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Updated by Joanna James on Jul 13, 2023
Joanna James Joanna James
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Types of street food in Maldives – The Sensational Street Food of the Maldives

The Maldives are a truly intriguing location, with sun-swept beaches comprised of powdery sands, eclipsed by lush rainforest. Maldivian snacks are also one of their treasures.



In addition to being a common street snack, this is also a staple breakfast item in the Maldives, and is an essential when dining in Maldives since it is also served in luxury resorts such as Velassaru Maldives. These are made by filling balls of dough with a mixture known as mashuni, which contains tuna, onions, shredded coconut and an assortment of spices. Then the dough is roasted to form a bun that is stuffed with the iconic tuna filling. In addition to being an indulgent snack, it is also quite healthy.



Since Maldivian cuisine is heavily influenced by the cuisine of nearby countries such as Sri Lanka and India, you will find these snacks being identical to samosas. Bajiyaas consist are triangular deep fried pastry with a savoury filling. In most cases, the filling consists of tuna, squash, ginger, chilli and curry leaves that have been lightly stir-fried in vegetable oil. Once they have been incorporated into the pastries resulting in triangular shaped items, they are deep fried. Alternative fillings can even include minced beef or chicken.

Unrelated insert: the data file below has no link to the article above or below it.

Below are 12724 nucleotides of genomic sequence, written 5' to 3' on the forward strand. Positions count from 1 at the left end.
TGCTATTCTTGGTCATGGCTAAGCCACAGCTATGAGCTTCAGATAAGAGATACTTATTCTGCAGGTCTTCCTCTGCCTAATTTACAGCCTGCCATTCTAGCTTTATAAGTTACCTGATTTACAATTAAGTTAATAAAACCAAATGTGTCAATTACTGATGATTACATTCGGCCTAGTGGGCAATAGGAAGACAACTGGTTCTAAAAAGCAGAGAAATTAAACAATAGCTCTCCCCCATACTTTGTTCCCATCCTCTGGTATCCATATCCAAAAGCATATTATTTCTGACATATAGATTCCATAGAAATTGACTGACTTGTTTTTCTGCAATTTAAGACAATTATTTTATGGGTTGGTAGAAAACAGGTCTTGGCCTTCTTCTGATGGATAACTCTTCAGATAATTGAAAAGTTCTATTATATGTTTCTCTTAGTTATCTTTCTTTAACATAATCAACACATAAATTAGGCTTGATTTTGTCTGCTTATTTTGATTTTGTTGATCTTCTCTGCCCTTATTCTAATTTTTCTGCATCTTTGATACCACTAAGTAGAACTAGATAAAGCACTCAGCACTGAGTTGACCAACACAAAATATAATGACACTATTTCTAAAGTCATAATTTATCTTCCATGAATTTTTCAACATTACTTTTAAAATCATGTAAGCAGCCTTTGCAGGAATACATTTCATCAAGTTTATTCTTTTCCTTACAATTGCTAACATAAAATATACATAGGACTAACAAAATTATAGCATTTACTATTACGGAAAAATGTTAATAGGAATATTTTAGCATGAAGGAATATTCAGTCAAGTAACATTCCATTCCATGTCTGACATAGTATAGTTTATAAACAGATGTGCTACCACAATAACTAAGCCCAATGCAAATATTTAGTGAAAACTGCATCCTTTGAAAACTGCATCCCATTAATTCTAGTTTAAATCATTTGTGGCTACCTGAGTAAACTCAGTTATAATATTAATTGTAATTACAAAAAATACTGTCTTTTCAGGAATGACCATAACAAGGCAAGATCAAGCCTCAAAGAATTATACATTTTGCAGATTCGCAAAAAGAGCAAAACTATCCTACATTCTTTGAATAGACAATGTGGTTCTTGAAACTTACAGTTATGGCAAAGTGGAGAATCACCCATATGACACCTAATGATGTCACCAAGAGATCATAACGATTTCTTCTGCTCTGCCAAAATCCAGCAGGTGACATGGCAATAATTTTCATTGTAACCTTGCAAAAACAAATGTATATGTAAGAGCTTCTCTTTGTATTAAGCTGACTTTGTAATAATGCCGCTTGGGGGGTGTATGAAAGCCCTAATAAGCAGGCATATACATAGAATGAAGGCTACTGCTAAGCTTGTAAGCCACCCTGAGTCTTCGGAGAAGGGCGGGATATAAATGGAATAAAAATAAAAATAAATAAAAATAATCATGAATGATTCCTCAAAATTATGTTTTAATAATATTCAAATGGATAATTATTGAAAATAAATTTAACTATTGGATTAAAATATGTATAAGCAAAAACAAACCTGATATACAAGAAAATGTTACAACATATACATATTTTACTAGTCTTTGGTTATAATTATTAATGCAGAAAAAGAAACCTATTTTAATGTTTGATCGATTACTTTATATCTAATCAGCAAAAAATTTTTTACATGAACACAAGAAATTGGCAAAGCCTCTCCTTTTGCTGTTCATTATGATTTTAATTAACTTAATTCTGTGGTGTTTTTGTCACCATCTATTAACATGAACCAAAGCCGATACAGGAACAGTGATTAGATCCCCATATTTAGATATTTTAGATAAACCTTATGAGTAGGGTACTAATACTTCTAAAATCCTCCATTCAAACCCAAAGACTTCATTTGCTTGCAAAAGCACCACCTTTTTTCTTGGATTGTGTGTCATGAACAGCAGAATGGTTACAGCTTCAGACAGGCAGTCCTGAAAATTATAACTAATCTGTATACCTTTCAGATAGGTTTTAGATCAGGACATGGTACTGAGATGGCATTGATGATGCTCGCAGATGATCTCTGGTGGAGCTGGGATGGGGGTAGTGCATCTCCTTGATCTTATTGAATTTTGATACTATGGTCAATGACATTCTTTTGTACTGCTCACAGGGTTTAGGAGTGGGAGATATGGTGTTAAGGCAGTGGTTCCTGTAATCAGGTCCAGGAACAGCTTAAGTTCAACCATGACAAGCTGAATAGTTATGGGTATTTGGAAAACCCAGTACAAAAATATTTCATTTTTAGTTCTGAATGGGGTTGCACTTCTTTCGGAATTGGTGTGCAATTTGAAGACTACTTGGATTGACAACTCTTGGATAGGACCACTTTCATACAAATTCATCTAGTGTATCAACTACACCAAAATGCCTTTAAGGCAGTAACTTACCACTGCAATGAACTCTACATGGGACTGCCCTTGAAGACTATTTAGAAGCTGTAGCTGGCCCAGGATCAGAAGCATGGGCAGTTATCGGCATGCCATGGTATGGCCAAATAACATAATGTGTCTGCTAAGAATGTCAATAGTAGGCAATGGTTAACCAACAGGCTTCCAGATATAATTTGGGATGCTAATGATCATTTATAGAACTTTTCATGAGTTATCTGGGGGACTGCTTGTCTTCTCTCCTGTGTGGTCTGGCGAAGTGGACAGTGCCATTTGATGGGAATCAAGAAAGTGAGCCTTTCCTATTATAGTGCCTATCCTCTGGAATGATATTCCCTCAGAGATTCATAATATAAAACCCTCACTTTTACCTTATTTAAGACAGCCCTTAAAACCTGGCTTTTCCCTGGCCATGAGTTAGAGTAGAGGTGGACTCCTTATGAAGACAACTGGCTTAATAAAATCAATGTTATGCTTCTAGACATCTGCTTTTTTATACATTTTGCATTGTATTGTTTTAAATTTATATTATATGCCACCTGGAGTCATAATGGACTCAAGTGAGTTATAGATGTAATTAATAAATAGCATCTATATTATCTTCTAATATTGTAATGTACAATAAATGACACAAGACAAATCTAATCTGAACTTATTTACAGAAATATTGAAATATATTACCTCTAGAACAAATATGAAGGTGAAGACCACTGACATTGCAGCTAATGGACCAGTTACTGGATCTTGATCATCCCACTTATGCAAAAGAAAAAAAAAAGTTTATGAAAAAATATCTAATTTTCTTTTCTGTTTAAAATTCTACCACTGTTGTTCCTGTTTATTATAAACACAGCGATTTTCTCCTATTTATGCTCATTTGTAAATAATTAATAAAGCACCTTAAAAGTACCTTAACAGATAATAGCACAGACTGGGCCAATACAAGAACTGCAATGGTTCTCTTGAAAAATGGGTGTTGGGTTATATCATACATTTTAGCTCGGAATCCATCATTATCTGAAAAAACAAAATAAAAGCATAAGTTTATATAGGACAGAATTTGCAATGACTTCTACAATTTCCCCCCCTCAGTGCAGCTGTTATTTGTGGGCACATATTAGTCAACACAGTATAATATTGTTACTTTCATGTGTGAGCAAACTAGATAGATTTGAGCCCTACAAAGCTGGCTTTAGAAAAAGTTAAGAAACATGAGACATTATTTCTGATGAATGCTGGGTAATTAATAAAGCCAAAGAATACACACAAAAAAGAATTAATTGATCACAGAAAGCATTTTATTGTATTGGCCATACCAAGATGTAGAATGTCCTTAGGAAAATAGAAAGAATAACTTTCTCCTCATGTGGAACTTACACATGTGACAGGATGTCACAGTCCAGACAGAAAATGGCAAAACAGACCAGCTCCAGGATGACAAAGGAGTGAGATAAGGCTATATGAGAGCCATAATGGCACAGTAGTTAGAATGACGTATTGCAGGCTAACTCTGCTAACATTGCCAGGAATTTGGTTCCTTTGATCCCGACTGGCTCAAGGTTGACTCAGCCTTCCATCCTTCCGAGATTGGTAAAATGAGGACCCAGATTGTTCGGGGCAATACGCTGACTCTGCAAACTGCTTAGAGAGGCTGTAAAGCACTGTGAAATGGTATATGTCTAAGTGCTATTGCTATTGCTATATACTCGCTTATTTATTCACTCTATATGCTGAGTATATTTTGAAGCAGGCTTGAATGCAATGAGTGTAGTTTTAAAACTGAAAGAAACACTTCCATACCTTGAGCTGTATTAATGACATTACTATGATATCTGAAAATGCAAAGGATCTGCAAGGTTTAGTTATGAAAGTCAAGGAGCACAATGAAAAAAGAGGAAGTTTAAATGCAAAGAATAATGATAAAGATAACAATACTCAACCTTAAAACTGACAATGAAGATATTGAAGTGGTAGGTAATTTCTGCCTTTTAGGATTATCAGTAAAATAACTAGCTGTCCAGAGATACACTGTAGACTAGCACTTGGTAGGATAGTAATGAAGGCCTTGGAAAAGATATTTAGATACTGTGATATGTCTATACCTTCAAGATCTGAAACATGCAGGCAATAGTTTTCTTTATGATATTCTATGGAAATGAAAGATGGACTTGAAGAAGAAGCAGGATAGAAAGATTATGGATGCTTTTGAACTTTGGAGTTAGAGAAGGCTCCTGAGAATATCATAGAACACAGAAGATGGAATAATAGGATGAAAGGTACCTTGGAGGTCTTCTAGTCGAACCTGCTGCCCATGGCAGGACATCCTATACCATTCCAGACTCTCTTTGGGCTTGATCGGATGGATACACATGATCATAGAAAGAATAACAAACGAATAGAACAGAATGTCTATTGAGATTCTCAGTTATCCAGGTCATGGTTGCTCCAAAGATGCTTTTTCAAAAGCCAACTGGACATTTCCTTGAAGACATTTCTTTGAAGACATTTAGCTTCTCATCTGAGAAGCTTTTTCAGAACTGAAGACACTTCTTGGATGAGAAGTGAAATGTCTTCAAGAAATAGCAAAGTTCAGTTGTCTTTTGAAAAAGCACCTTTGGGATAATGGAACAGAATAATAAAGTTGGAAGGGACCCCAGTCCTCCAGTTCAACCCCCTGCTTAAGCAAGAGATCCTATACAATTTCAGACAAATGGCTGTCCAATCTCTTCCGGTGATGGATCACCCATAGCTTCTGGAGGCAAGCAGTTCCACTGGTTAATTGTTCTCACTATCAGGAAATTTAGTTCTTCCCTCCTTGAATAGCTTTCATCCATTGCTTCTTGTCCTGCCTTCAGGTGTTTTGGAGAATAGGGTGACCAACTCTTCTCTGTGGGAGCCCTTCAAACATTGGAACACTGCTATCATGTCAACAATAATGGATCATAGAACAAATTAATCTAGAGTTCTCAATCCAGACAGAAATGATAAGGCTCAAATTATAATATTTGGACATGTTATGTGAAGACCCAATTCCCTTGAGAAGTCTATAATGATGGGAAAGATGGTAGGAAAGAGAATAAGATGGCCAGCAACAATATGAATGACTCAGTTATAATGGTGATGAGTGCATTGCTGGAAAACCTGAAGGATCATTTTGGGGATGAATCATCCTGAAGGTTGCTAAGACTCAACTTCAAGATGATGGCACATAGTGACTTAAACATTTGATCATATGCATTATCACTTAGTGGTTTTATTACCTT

Similar to Indian and Sri Lankan cutlets, these are delicious snacks that usually have a fish-based filling. Once again, mashuni is the star of the dish, and is incorporated into bite-sized balls of flour that are then deep-fried, which results in a snack that is similar to a cutlet as opposed to a bun. Although they are not breaded like traditional cutlets, they are still crispy and delicious. There are two common varieties which are made with wheat flour and rice flour respectively. The latter are known to be crunchier than the prior.


Kulhi Boakiba

This is one of the more unique and fascinating options in Maldivian cuisine. It consists of a cake of sorts with rice and tuna as the primary ingredients. It consists of a homogenous mixture that is made initially by mixing onion, ginger, chilli, turmeric powder, curry leaves, eggs and salt and then incorporating ground rice and scraped coconut. The mixture is then arranged to square blocks and fried on a greased pan until golden and crisp. What results are cake-like savouries that are crisp on the outside and soft within.



This has been one of the most popular Maldivian foods for generations and is still considered a beloved dish all over the country. It consists of tuna that has been boiled in salted water while the foam is collected and discarded routinely. While this is the traditional manner, many places would further season the broth with additions such as lemon, chilli and onions. Garudiya can be eaten in a few ways. It can be consumed as a soup of sorts on its own, or even with roshi which is the traditional flatbread of the Maldives. Most commonly however it is enjoyed with steamed rice.